Then Oma Jansen passes, slumped over her washing stone like a bundle of her own laundry. I sense true fear after Uwe dies. A big man – strong as a bull – falling like a rotten larch. No one speaks of it but later prayers echo loud in the darkness.

It is only after my Margarethe goes that I remember Hutter’s words … at night.

The sun sinks behind the mountain for the last time. Something shifts through the fir trees, sending crows laughing skyward. Cold metal presses against my throat.

Margarethe, I come.


Written for What Pegman Saw, the writing prompt that uses Google Streetview. This week we are in Yellowstone National Park and what a place. See here to join in, to read and comment.





The Daily Post : The patience of Della


Della had always been patient.

As a child she would sit at the scrubbed kitchen table, feet swinging from the too-high chair as she fumbled at chunky wooden jigsaw pieces, turning each in stubby fingers. It might take her all day to finish the puzzle, but she would. Every time.

‘She’s no Brain of Britain,’ her Mum was often heard to say. ‘But that girl has the patience of Job.’

And so it was with Dougie.

She first saw him in 1982 as he bent over the water fountain in the playground. Perhaps it was his cold blue eyes that attracted her, or the mole shaped like Africa on the back of his wrist. Whatever it was, Della knew one day they would be together.

Dougie didn’t notice her through school. Never saw her in the shivering crowd each Saturday at the village football matches where he played centre forward. Didn’t acknowledge her when she worked behind the bar at the White Hart, even though she always had a pint of mild waiting for him.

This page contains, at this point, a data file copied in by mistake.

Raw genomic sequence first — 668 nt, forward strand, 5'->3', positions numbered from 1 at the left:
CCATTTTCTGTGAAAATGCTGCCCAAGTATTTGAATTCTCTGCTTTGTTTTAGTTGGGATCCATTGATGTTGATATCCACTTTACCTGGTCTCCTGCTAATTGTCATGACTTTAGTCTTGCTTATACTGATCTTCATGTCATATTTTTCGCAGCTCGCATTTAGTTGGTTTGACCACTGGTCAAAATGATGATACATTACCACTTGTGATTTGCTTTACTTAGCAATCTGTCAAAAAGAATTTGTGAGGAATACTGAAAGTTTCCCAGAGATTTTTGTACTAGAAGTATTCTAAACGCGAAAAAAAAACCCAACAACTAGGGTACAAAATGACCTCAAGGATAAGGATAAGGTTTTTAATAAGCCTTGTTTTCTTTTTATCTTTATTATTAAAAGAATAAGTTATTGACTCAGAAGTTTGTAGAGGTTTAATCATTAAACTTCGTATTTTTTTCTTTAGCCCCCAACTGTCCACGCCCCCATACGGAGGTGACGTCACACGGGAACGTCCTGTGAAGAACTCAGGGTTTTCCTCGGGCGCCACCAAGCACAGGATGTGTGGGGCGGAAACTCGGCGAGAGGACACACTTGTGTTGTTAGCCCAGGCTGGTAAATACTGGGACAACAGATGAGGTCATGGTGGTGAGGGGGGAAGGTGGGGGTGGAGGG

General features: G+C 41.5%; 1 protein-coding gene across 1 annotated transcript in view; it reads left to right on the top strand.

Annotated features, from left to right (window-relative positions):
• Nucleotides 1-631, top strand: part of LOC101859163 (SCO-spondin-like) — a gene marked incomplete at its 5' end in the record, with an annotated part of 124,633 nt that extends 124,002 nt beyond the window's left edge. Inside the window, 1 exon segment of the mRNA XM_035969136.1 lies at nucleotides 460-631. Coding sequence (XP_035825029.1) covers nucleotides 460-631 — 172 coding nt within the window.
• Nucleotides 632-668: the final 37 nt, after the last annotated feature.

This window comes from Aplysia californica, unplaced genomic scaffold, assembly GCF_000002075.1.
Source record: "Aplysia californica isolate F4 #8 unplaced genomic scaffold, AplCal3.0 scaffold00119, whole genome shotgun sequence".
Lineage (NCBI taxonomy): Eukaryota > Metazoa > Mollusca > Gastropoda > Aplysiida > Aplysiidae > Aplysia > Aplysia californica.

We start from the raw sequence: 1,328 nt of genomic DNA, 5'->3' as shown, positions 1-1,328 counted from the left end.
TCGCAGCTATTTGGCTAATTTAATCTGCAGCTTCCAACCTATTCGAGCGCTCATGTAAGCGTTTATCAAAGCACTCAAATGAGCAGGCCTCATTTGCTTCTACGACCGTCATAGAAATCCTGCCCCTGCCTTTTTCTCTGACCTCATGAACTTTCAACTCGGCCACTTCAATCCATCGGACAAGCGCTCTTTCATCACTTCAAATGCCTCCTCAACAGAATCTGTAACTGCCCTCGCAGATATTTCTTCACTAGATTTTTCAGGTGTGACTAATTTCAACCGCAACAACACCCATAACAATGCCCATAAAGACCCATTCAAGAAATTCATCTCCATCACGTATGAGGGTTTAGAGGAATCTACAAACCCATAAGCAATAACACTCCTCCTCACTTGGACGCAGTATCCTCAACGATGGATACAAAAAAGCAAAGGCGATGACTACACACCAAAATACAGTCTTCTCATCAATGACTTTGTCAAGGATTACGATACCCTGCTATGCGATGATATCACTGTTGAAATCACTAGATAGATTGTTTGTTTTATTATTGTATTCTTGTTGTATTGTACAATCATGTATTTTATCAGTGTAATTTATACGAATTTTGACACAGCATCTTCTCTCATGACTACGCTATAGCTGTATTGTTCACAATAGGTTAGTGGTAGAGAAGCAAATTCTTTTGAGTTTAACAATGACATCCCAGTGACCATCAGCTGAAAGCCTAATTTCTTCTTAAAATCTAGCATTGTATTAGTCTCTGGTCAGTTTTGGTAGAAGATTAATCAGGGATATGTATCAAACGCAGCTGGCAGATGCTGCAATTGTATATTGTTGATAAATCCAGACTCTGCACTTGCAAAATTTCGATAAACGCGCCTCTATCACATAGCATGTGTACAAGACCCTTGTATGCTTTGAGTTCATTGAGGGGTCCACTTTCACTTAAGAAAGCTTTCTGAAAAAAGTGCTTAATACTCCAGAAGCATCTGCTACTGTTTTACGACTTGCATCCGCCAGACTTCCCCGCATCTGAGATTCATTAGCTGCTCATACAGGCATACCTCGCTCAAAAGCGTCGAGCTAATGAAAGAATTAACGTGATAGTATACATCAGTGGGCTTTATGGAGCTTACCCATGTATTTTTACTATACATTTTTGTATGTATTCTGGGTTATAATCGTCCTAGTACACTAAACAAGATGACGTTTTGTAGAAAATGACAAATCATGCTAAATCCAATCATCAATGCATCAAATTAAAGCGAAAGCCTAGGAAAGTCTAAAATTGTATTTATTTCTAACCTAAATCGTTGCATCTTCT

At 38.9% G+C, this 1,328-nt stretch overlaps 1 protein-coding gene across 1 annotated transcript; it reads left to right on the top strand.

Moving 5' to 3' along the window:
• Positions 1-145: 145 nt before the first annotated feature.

Through his two marriages, three children, two messy divorces, Dougie never noticed Della. Not until the day she wrote off his Ford Cortina with her Electric Orange Datsun Cherry.

Wedding number three – number one for Della – was planned to perfection. Unsurprising as she had been thinking of little else for twenty-four years. But as the first day of their honeymoon dawned, Della had to use more concealer than was usual and despite the July heat, she picked a long sleeved polo neck for their stroll along Blackpool front.

Five weeks later Della filed for divorce. She was patient but – despite what her mother thought – she was not stupid.


Written for the Daily Post’s prompt – Patience. See here to join in.





What Pegman Saw : The revenge of Dinah



Dinah tucked up her skirts and stepped into the green water, the mud sucking at the heels of her boots. Five steps in she crouched, careful not to let her petticoats drop – getting smeared in algae would warrant a beating.

She gazed into the periwinkle eyes. The fact he still had eyes meant he’d been dead less than a day. Yellowed, smashed teeth showed through puffy lips. His nose was broken, knuckles bloodied – he’d fought back.

The ink swallow on his neck marked him as a sailor, one of the many that swarmed the docks, drinking, whoring, fighting. Mama kept the girls inside when a new ship docked, in case.

Dinah stood, the disturbed water shifting his pale hands as if he was about to swim. She placed one muddy boot in the centre of his chest and pushed, watched the periwinkle eyes submerge.

‘Goodbye to bad rubbish,’ she said.


Written for What Pegman Saw, the writing prompt that uses Google Street View as its inspiration. This week we visit Treasure Cay in the Bahamas – beautiful but with a sometimes less than glamorous history. See here to join our growing throng, read and comment do.

When looking into the history of the Bahamas, I was tempted by tales of pirates and seafarers, but English Puritans settled there too and I wondered what happened when those groups of people met. See here for further history of the islands and here for an interesting post about pirates and tattoos.

And here is the story of the Biblical Dinah.